To summarize our situation, we had started our day hike in Georgia and ended the hike in Tennessee! We were about 20 miles into a 13 mile hike. Shelby, our dog, was exhausted, we were exhausted. There was a sign nearby indicating the closest highway was 9 miles up a gravel road. We could not ask our dog to go any further so we found a field nearby, pitched our tent and adopted a mantra Scarlett O’Hara would be proud of… “Tomorrow is another day”. We would worry about getting ourselves out of this pickle tomorrow!
In the morning, Tom headed toward the highway, hoping to get cell service sooner rather than later. He left the tent armed with the USFS phone number. We agreed that Shelby and I would stay behind due to the fact that Shelby’s feet were not up for walking any distance much less 9 miles on a gravel road. Shelby and I lay in the tent having no idea how long it would take for Tom to get to the highway, find someone to take him back to our car and then drive back to pick us up. We had finished our hummus and crackers the night before so we were down to one RX Bar to last until ???.
About an hour after Tom started his trek to find help, I heard my name being shouted from afar. The voice sounded like Tom (he always calls me by my first AND last name). Yep, it was him. He announced help was on its way so we quickly broke down the tent, packed everything up and as we were slinging our backpacks onto our backs, a USFS truck pulled up. Out steps our savior and I’m pretty sure it was Grizzly Adams. Grizzly was very kind and helped Shelby and I fold ourselves up and squeeze into the backseat of his truck. He was one of those rangers who carries a firearm except he carried several! It was a little bit intimidating.
So if this isn’t crazy enough, as we were being driven back to civilization, he informs us that he will not be able to drive us all of the way back to our car. He had a few fires to put out (literally). We told him we certainly understood and that if he could just get us somewhere more public, we would find a way to get to our car. He then called a friend who lived close to the trailhead where we started this adventure and his friend agreed to meet us close to the GA/TN line. We switched vehicles and were then delivered to our vehicle by these kind souls.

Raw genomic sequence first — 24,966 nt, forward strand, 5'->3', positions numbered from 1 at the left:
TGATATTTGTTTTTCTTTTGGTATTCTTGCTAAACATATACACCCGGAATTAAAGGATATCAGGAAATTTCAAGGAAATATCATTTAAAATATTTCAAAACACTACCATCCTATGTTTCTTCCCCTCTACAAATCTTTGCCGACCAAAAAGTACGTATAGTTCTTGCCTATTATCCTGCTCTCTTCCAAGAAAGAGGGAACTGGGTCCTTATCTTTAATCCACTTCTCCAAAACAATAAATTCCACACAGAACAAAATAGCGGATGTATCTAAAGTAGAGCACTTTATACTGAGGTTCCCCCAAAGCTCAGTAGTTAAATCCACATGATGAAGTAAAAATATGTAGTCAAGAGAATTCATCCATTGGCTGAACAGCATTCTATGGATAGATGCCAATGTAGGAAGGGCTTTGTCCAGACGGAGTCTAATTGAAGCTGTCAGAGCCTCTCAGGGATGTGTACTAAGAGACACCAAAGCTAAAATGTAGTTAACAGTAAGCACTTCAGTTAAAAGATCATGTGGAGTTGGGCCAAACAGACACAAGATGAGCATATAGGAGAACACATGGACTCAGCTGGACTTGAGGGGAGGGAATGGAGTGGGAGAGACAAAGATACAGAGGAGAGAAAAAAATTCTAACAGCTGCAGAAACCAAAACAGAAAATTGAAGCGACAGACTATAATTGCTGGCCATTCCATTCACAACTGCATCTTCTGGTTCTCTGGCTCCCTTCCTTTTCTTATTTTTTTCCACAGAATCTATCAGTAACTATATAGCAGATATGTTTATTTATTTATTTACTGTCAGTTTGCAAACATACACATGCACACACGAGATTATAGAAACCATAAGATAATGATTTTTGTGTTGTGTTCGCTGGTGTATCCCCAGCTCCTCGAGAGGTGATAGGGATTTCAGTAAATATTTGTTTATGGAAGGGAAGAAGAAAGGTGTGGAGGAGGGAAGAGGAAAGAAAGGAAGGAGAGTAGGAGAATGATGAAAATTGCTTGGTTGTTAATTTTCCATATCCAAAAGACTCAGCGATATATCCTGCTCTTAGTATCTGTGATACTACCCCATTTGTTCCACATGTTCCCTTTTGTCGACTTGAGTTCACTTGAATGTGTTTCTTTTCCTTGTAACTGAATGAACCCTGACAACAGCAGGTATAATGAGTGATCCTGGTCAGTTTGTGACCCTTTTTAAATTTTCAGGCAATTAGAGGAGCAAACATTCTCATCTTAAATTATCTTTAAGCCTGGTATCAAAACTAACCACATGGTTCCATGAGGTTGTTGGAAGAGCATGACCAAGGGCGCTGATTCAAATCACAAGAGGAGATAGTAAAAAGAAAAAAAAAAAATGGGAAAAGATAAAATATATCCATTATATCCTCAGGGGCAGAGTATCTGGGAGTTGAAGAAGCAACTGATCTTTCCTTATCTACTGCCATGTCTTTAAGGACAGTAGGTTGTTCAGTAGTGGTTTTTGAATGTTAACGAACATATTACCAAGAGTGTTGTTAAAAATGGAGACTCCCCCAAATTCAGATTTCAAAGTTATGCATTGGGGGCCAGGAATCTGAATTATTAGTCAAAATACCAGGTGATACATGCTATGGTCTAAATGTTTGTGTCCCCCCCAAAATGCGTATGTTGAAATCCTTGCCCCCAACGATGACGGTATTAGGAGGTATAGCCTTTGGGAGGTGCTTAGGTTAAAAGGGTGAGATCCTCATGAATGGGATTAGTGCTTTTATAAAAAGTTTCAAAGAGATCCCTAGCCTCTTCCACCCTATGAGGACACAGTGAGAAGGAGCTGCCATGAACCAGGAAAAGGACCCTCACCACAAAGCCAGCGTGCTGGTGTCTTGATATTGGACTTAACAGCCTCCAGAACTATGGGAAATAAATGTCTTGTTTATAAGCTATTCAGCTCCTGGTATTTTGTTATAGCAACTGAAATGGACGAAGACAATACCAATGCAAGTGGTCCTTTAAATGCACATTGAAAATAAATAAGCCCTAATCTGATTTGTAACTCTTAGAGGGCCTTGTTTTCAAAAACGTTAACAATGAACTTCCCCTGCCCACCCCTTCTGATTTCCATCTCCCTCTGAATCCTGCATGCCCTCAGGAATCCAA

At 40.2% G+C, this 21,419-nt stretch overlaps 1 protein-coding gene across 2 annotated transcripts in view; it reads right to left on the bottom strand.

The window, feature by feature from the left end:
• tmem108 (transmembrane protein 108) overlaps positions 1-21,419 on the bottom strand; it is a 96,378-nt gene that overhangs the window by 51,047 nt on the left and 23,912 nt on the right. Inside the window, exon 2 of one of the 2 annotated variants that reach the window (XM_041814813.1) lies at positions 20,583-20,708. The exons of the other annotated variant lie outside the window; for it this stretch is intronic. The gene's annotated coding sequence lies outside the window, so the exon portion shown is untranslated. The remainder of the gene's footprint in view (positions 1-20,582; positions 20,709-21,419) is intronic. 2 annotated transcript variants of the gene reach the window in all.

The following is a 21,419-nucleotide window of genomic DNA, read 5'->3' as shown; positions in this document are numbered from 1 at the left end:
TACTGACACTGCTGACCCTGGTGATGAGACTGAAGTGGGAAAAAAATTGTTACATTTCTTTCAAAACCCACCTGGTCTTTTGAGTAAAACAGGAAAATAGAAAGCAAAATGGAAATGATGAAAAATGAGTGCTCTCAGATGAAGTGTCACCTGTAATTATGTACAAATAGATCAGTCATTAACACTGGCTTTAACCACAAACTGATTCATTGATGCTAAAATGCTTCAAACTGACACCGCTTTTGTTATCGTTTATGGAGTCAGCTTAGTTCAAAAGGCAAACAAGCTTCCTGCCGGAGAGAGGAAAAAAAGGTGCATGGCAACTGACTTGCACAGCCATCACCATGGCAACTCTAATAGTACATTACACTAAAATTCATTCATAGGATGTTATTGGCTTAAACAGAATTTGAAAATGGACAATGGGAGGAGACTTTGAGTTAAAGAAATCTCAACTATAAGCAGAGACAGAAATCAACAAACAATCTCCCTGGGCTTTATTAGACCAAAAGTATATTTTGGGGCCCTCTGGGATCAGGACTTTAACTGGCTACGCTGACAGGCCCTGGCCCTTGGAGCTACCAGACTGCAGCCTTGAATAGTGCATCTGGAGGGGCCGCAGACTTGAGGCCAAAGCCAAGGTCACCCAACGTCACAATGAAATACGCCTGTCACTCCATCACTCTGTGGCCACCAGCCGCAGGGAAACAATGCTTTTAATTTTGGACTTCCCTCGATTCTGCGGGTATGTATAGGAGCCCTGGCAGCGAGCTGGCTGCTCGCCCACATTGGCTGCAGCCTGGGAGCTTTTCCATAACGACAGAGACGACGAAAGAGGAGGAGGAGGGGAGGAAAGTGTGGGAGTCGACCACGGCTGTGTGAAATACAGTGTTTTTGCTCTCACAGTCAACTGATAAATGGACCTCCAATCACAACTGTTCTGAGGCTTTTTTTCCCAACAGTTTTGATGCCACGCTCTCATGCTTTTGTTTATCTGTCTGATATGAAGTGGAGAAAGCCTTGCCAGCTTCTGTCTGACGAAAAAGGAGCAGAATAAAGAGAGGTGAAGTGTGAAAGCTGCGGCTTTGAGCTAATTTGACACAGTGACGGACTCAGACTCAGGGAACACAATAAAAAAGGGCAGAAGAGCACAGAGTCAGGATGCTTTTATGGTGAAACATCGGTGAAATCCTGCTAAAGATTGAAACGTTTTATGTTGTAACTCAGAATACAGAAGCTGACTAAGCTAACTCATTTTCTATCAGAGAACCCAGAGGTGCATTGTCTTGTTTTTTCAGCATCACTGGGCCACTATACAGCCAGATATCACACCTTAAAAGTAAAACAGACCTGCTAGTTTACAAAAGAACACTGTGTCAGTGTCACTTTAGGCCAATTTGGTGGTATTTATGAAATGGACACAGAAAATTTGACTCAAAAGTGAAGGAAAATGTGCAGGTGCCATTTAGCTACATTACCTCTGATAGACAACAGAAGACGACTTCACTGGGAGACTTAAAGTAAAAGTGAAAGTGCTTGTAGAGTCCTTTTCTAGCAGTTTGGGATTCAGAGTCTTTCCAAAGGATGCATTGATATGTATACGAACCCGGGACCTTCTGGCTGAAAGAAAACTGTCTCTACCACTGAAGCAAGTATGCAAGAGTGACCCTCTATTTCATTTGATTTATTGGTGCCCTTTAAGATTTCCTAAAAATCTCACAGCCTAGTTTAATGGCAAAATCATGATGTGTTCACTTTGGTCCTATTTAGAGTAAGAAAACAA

1. Always carry a map!
2. Don’t assume all rivers run south. Jacks River is one of a handful of rivers in the U.S. that actually run north.
3. Carry a little more food than you expect to need, just in case.
4. In situations like this, you really learn a lot about the person/people you are with and how they deal with stress. Tom and I both did very well keeping our cool and staying focused on finding the best solution to get us out of the mess we had gotten ourselves into. This was a very good trip to solidify that we are a good couple and a good team!
I am sure I could come up with a few more lessons learned but I think these will do for now!